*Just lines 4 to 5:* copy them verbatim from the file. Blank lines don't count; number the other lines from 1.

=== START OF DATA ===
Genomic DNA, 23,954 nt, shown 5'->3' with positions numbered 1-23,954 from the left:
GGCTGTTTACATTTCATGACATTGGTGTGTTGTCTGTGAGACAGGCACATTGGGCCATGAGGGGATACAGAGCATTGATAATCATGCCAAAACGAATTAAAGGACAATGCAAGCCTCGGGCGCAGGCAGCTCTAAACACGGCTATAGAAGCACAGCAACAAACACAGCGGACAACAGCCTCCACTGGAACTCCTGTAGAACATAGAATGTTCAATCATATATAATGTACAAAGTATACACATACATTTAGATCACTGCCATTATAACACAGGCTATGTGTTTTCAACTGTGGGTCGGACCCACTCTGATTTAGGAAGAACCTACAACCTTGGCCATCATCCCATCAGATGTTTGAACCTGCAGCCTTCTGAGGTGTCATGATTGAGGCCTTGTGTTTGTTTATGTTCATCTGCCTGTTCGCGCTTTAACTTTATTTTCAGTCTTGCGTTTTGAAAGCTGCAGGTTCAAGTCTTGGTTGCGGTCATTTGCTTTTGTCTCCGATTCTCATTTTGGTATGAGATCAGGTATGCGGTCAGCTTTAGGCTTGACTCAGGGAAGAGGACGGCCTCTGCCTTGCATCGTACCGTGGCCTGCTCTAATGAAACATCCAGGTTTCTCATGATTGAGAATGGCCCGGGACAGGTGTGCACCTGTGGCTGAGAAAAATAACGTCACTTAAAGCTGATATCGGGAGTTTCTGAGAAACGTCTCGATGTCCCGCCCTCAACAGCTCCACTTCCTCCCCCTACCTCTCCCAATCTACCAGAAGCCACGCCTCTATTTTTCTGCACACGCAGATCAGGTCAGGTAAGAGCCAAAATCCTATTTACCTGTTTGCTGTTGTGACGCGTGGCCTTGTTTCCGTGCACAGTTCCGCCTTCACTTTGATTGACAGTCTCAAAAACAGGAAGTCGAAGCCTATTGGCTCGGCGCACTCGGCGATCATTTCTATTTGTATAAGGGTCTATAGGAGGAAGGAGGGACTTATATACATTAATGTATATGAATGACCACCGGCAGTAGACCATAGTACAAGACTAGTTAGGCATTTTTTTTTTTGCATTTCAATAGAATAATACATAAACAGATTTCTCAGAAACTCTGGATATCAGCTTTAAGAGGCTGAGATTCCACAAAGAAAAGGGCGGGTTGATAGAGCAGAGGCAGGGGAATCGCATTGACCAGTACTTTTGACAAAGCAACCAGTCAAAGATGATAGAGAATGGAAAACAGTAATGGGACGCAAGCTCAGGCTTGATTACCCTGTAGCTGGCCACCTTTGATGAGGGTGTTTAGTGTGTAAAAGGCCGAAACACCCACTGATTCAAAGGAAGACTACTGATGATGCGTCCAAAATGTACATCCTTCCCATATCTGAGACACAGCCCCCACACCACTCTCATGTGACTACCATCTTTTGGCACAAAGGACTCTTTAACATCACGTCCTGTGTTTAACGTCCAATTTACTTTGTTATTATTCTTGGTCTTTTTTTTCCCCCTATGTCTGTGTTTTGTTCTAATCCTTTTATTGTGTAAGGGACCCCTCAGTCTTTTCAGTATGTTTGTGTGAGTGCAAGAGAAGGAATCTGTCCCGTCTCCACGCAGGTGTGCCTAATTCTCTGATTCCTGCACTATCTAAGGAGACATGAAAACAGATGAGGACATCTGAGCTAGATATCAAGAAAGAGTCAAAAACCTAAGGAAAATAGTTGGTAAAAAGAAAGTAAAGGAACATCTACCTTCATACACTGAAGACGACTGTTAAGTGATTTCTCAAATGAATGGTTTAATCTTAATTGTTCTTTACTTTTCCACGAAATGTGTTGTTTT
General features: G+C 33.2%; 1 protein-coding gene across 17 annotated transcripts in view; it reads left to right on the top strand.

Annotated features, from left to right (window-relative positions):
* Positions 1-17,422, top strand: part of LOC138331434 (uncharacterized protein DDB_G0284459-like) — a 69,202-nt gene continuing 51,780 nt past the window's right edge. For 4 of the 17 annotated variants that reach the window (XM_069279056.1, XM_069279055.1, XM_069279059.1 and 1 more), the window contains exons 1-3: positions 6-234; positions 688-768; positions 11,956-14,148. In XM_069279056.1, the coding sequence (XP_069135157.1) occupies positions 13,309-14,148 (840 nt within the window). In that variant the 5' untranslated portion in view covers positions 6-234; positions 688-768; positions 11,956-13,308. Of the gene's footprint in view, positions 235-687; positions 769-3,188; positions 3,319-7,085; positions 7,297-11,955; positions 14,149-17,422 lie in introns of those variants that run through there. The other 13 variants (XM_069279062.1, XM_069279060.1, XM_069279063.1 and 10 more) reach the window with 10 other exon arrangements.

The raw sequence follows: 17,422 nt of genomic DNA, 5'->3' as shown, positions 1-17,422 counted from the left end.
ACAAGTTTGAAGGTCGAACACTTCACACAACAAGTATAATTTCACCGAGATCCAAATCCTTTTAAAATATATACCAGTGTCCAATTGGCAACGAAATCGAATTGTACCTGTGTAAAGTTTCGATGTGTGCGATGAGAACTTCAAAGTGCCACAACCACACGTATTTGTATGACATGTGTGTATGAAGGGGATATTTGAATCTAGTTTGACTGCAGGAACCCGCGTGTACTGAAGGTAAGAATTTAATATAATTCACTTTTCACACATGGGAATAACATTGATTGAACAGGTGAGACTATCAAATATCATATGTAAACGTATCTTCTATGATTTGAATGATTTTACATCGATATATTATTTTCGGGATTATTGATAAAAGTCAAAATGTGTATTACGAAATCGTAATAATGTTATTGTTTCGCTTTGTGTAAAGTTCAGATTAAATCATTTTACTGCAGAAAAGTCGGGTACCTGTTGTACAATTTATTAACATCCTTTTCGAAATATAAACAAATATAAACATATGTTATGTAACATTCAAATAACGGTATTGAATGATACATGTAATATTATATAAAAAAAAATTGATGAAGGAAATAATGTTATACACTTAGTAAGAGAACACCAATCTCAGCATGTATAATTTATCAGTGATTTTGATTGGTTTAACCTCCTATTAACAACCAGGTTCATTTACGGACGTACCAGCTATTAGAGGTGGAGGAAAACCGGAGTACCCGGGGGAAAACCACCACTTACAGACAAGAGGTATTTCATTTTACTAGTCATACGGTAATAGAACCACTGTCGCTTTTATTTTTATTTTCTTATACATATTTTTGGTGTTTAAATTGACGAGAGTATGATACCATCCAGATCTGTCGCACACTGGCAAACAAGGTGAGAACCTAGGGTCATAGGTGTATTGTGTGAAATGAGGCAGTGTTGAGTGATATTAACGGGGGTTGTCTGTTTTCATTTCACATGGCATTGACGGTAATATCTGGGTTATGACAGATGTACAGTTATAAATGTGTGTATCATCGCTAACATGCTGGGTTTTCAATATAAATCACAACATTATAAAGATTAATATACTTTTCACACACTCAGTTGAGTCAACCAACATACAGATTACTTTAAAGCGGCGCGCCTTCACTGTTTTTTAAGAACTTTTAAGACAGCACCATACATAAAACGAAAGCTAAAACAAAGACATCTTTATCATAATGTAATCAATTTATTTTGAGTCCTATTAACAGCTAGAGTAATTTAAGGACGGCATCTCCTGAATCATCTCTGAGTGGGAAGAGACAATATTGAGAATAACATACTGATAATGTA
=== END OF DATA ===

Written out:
Annotated features, from left to right (window-relative positions):
* Positions 1-17,422, top strand: part of LOC138331434 (uncharacterized protein DDB_G0284459-like) — a 69,202-nt gene continuing 51,780 nt past the window's right edge. For 4 of the 17 annotated variants that reach the window (XM_069279056.1, XM_069279055.1, XM_069279059.1 and 1 more), the window contains exons 1-3: positions 6-234; positions 688-768; positions 11,956-14,148. In XM_069279056.1, the coding sequence (XP_069135157.1) occupies positions 13,309-14,148 (840 nt within the window). In that variant the 5' untranslated portion in view covers positions 6-234; positions 688-768; positions 11,956-13,308. Of the gene's footprint in view, positions 235-687; positions 769-3,188; positions 3,319-7,085; positions 7,297-11,955; positions 14,149-17,422 lie in introns of those variants that run through there. The other 13 variants (XM_069279062.1, XM_069279060.1, XM_069279063.1 and 10 more) reach the window with 10 other exon arrangements.